36 My Brother Theodore Roosevelt
and though my father or my aunt frequently had to take Theodore for change of air to one place or another, and rarely, even at his best, could he sleep without being propped up in bed or in a big chair, still his spirit was so strong and so recuperative that when I think of my earliest country memories, he seems always there, leading, suggesting, explaining, as all through my life when the nursery was a thing of the past and the New Jersey woodlands a faint though fair green memory, he was always beside me, leading, suggesting, explaining still.
It was in those very woodlands that his more accurate interest in natural history began. We others-normal and not particularly intelligent little children-joyed in the delights of the country, in our games and our liberty, but he was not only a leader for us in everything, but he also led a life apart from us, seriously studying the birds, their habits and their notes, so that years afterward the result of those long hours of childish concentration took form in his expert knowledge of bird life and lore so expert a knowledge that even Mr. John Burroughs, the great nature specialist, conceded him equality of information with himself along those lines.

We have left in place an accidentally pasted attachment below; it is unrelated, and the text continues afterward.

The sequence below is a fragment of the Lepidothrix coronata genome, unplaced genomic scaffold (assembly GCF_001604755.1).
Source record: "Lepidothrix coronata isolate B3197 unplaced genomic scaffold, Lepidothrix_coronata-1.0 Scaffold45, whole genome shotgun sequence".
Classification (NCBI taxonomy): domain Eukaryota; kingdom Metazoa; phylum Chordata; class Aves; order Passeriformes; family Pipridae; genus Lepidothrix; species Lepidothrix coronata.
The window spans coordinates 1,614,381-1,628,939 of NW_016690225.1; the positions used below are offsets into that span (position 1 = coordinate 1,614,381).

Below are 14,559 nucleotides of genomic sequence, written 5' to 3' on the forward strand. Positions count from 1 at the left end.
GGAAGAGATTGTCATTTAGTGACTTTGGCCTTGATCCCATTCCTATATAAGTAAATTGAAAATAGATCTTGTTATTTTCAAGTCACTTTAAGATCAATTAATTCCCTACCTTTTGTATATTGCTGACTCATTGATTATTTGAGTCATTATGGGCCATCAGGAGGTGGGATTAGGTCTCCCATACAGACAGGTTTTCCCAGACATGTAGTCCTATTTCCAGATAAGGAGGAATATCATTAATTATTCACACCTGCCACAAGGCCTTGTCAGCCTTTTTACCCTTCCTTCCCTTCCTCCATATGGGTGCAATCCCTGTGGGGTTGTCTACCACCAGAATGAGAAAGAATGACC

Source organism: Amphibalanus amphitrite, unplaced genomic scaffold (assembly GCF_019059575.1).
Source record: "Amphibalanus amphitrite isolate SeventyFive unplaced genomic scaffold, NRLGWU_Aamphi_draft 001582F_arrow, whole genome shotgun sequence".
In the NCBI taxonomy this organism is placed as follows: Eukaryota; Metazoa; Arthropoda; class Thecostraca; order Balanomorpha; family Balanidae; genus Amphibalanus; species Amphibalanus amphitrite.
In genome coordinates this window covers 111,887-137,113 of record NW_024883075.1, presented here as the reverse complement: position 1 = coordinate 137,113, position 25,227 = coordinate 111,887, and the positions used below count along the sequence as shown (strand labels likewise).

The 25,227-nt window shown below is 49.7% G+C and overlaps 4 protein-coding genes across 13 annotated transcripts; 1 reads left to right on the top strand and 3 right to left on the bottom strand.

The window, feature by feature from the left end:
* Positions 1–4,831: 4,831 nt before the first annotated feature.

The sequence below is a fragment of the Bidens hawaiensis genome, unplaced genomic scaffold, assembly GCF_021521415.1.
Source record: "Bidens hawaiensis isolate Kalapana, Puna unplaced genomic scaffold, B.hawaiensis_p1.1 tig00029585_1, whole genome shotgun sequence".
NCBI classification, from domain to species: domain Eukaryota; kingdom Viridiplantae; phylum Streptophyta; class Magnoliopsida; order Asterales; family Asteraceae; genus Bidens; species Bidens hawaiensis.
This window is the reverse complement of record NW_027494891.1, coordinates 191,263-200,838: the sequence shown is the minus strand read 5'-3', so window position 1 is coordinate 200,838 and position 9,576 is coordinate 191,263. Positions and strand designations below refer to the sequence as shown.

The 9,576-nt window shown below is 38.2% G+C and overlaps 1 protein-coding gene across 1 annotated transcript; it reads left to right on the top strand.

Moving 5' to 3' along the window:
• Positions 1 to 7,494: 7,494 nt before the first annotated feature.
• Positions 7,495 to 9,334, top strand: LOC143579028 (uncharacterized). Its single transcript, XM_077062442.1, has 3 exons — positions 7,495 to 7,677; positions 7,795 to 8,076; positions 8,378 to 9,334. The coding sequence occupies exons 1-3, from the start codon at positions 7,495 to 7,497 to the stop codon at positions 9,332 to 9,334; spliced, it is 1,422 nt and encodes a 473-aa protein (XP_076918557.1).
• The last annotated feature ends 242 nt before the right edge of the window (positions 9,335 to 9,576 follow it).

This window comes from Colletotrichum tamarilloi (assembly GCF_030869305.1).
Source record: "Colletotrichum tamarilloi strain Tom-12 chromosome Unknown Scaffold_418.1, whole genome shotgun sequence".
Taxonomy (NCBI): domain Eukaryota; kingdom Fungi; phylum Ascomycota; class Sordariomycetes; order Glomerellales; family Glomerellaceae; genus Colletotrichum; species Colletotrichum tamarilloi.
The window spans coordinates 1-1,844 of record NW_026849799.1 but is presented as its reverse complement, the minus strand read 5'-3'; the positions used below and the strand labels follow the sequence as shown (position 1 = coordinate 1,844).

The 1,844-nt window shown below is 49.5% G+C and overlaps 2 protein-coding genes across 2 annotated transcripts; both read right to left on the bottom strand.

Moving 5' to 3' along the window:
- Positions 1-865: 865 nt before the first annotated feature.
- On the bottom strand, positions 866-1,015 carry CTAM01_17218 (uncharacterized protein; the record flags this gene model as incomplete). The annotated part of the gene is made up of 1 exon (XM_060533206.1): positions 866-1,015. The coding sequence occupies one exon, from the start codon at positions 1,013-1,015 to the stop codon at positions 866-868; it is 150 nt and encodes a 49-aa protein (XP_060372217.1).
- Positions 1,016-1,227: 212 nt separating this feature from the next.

It was at Lowantaka, at the breakfast-table one day, after my father had taken the train to New York-this was the second year of our domicile there, and the sad war was over-that my mother received a peculiar-looking letter. I remember her face of puzzled interest as she opened it and the flush that came to her cheek as she turned to my aunt and said: "Oh, Anna, this must be from Irvine!" and read aloud what would now seem like a "personal" on a page of the New York Herald. It was as follows:
"If Mrs. Theodore Roosevelt and Miss Anna Bulloch will
walk in Central Park up the Mall, at 3 o'clock on Thursday
afternoon of this week [it was then Tuesday] and notice a young
man standing under the third tree on the left with a red hand
kerchief tied around his throat, it will be of interest to them."
As my mother finished reading the letter she burst into tears,